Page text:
From that day on I have been dedicated to minimalism. While I admit I have, at times, been lazy in my observations and have sometimes been swayed by criticisms before recognising their fallacies, I have never lost sight of how minimalism makes fundamental experience a self-consciousness of our freedom.
The piece by Donald Judd described above, Untitled 1966, was exhibited in the exhibition Primary Structures at the Jewish Museum, New York, in April 1996. In the catalogue for the exhibition, Donald Judd writes:
‘I object to several popular ideas. I don’t think anyone’s work is reductive. The most the term can mean is that new work doesn’t have what the old work had. … New work is just as complex and developed as old work. … Prior work could be called reductive too; … compared to the new work it would even mean less, since then much of its own meaning would be irrelevant’. (ref)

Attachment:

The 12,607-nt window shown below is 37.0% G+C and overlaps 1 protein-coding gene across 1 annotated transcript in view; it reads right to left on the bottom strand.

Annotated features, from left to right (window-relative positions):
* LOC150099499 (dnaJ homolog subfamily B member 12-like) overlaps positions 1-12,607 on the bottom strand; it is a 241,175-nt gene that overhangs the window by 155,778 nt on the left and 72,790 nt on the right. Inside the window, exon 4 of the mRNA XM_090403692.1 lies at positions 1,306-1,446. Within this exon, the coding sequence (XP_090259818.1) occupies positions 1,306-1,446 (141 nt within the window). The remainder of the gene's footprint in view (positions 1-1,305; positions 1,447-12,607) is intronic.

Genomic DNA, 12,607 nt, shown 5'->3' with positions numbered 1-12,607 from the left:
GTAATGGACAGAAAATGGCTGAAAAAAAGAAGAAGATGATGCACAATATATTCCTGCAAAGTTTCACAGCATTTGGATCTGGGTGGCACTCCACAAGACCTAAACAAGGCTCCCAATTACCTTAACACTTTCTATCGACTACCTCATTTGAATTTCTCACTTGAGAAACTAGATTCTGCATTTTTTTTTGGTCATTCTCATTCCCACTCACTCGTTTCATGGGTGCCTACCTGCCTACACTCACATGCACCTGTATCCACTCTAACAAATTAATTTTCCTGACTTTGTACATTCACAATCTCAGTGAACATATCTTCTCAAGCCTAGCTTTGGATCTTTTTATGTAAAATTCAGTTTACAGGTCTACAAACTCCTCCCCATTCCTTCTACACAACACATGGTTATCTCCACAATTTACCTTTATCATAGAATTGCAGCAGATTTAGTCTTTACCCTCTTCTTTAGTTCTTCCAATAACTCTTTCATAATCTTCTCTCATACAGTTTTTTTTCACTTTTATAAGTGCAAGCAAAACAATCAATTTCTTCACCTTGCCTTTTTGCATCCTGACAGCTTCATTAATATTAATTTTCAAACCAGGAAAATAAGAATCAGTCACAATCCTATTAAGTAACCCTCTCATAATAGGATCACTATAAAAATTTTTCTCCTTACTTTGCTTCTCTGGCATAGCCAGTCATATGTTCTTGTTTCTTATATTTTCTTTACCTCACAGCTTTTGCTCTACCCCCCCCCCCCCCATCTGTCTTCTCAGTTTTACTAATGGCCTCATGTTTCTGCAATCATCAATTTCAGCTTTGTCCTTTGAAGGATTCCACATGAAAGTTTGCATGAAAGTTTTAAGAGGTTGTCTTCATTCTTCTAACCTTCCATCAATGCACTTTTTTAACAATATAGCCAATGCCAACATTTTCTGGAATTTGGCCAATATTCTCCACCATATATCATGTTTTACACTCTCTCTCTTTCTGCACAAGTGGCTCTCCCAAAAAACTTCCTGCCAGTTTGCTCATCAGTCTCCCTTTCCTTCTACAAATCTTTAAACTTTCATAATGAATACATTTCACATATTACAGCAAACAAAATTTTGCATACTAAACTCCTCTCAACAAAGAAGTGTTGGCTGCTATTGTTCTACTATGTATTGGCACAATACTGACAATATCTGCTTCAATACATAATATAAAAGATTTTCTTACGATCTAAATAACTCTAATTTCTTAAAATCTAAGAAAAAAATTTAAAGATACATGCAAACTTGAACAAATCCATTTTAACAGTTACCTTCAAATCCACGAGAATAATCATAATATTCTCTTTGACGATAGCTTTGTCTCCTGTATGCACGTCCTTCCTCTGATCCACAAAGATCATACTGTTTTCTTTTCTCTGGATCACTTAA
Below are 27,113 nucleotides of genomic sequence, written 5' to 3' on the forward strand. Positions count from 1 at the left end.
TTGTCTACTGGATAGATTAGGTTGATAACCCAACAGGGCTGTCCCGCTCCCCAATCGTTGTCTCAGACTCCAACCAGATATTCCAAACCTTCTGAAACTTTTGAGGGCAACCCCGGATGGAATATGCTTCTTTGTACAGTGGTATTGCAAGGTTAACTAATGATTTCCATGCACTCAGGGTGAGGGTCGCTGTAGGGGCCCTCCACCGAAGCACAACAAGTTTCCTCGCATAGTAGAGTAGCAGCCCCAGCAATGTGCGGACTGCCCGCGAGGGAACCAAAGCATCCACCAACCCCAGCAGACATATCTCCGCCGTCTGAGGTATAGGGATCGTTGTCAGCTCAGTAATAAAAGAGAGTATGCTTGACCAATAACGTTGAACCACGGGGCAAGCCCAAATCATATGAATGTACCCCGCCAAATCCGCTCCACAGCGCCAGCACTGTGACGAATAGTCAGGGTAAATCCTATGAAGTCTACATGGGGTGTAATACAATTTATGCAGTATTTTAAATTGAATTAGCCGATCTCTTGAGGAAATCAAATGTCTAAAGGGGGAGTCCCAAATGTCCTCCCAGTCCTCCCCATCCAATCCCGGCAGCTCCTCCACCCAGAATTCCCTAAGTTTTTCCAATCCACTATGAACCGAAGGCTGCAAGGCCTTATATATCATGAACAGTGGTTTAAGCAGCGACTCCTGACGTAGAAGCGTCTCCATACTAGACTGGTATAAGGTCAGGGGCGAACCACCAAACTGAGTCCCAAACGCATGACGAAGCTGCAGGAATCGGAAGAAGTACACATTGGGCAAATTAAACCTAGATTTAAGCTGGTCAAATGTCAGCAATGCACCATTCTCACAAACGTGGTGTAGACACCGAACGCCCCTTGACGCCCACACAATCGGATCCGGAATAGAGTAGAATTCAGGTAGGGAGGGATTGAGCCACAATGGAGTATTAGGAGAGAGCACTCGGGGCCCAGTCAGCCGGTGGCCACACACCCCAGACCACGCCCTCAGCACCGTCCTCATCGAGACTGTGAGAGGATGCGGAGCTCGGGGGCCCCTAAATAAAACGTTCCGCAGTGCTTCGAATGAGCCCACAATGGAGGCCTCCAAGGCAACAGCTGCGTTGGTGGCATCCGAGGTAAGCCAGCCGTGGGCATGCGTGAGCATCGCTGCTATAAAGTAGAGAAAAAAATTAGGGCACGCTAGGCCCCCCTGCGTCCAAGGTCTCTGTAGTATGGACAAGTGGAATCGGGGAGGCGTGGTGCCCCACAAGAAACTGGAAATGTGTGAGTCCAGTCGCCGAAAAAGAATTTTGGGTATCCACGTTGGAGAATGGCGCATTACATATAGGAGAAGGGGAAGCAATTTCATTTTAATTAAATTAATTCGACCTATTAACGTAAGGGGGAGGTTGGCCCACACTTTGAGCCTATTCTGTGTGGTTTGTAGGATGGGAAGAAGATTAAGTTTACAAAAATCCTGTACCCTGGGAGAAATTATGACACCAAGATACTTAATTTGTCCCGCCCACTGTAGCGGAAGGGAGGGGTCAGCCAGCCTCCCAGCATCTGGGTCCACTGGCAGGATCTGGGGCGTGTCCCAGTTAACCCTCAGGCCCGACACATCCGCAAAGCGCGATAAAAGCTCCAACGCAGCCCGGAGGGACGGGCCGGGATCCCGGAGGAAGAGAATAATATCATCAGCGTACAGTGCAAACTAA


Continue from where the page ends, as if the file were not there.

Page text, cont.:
The point here is that every period of art throughout history is ‘reductive’ since it includes less of the period preceding it, to make way for what is new. Use of the term to differentiate one period from another is therefore redundant. Moreover, as one can see by the description of space above, this art involves extraordinary complexity, not reduction. As long as one continues to call it ‘reductive’ one continues to negate its complexity and thereby negate what is truly new.
To move beyond a ‘reductive’ understanding of minimalism, I suggest you start with Donald Judd’s piece included in Less is More. First, free yourself of the limitations with which you might at first perceive it (it’s just a well crafted metal box, open on two ends with coloured perspex inside that sits on the floor and around which I can walk), by finding what you keep staring at but, because of these limitations, keep refusing to see. Then hold on to your hat as you get drawn into an architectonics of space at the very moment of being made, where ‘physics and fantasy are indivisible within an impossible spatial möbius’.(ref)